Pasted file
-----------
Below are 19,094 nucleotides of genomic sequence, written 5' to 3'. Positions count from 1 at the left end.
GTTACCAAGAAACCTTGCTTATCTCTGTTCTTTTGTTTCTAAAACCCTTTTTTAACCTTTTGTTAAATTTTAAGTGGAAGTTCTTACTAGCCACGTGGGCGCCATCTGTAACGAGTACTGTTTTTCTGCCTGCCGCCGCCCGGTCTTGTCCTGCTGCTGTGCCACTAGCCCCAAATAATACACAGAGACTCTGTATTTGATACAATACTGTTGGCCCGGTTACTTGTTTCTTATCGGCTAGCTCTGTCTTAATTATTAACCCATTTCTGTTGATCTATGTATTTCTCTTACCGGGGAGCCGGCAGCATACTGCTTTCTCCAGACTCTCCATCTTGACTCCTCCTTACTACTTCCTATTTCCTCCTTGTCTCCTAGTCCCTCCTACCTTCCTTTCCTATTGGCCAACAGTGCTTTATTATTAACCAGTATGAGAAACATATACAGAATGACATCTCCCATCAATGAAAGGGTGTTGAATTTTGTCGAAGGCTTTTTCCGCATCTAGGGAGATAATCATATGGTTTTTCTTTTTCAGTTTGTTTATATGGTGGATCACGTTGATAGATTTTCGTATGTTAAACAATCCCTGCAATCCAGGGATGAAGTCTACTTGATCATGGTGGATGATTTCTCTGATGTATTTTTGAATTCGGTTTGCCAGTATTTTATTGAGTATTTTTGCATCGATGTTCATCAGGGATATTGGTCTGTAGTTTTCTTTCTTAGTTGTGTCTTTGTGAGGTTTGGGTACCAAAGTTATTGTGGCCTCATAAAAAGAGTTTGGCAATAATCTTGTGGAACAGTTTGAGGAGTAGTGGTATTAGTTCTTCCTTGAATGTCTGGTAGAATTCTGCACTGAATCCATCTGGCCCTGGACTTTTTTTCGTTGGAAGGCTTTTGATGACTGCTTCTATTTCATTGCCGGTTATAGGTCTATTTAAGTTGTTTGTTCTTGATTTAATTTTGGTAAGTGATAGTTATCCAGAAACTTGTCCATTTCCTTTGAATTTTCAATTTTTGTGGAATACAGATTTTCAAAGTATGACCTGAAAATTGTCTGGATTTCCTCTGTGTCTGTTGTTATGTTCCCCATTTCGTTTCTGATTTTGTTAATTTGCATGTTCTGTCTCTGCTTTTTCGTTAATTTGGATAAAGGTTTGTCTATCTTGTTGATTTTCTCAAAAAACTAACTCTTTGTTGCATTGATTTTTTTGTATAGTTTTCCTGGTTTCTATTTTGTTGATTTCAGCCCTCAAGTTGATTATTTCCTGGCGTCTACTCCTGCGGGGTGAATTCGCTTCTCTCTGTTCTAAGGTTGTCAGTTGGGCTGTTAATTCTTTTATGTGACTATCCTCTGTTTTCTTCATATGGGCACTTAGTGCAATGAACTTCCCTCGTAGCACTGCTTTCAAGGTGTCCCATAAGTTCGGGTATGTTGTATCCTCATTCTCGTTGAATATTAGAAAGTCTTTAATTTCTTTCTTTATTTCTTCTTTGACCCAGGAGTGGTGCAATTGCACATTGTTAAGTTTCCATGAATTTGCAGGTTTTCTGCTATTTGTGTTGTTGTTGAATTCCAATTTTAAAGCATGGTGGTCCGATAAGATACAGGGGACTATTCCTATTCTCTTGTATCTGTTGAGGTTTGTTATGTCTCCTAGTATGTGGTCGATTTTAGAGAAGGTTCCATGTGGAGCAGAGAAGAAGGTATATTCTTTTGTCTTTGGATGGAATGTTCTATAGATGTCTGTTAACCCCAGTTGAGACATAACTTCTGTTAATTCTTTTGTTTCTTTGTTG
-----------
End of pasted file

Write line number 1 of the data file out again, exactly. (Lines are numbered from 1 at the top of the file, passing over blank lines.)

Below are 19,094 nucleotides of genomic sequence, written 5' to 3'. Positions count from 1 at the left end.